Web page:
DR. NAIDU:  Thank you, Dr. Kim.

            Ms. Whittington.

            MS. WHITTINGTON:  I have nothing to add.

            DR. NAIDU:  Ms. Adams.

            MS. ADAMS:  Just one thought and that is that we have heard things about smaller studies, earlier time points.  We have also heard things about randomized controls, nonoperative controls, and specificity.  All of these things are at play.  I'm a little bit concerned that if we give advice back from t his panel that says we need to be specific, we need to be randomized, we need to have controls.  We are talking about long lead times for most of these devices and these are things that we need to dial in.

            DR. NAIDU:  Thank you, Ms. Adams.

            Mr. Melkerson, you've heard varied responses -- yes, go ahead.

            MR. MELKERSON:  Could Mr. Stiegman actually ask his question?  I'm having difficulty reading his writing.

            MR. STIEGMAN:  Glen Stiegman, Branch Chief, Orthopedic Devices Branch.  One of the issues that we keep coming up with when trying to figure out a control for this is we go through the continuum and look at how the device is indicated.  We agree that these devices can't be generalized across the board and they are looking for specific answers.

            However, when looking at those early option devices maybe for acute rugby player, and not good looking rugby players but acute disease rugby players, is it really ethical to implant this device?  You are going through a surgery, the risk of surgery.         I think Dr. Yaszemski hinted at it, weighing the risk and benefit of the two controls and investigational arm.  If there is an option or a chance that this patient may get better through conservative care, should they be randomized to get a surgery?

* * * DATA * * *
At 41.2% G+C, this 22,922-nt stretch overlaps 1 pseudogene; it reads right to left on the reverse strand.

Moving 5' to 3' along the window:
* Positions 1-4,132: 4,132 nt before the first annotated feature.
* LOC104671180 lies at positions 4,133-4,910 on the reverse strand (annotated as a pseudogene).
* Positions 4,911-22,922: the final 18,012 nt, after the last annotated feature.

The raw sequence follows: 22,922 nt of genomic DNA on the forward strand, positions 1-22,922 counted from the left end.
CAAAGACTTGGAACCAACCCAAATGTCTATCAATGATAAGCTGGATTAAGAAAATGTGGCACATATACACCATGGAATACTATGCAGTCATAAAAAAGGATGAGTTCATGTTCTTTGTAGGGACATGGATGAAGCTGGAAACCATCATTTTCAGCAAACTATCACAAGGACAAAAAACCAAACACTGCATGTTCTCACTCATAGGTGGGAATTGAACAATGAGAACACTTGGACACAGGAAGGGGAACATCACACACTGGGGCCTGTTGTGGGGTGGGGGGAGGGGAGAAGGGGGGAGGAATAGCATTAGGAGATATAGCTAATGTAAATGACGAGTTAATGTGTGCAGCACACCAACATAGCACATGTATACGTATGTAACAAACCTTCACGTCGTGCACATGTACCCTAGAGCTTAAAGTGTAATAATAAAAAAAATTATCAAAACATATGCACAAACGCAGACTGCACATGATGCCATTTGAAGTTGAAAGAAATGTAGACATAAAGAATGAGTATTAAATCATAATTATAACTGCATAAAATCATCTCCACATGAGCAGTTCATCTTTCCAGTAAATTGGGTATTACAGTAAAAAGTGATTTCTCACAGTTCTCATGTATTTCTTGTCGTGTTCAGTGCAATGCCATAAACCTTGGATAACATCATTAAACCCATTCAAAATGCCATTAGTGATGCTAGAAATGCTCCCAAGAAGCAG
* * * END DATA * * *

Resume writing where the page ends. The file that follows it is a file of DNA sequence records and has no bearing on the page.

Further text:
DR. NAIDU:  Would anybody like to address that?   Dr. Yaszemski.

            DR. YASZEMSKI:  I would say that's the person's decision.  If the patient meets the inclusion criteria, it doesn't mean you are going to randomize them.  It means you offer it to them and if they feel they are still at a point where they may get better, they will choose not to participate in the study. 

            I would say as long as from clinical view we feel there is equipoise in the treatments from a scientific view, the data that emanates from the study will be valid, then presented to the patients and they will decide whether to sign up or not.

            DR. NAIDU:  Thank you, Dr. Yaszemski.

            Dr. Rudicel.

            DR. RUDICEL:  Yeah.  I would completely agree.  I mean, I think we wouldn't have any innovation at all if we said it was never ethical to offer patients options.  That is really part of the ongoing studies.  We do as much as we can beforehand to approve safety and efficacy and then offering patients that option is what is going to lead us to find new treatment modalities that will be beneficial.

            DR. NAIDU:  Thank you.

            Dr. Kim.

            DR. KIM:  I agree with both Dr. Yaszemski and Dr. Rudicel.

            DR. NAIDU:  Dr. Diaz.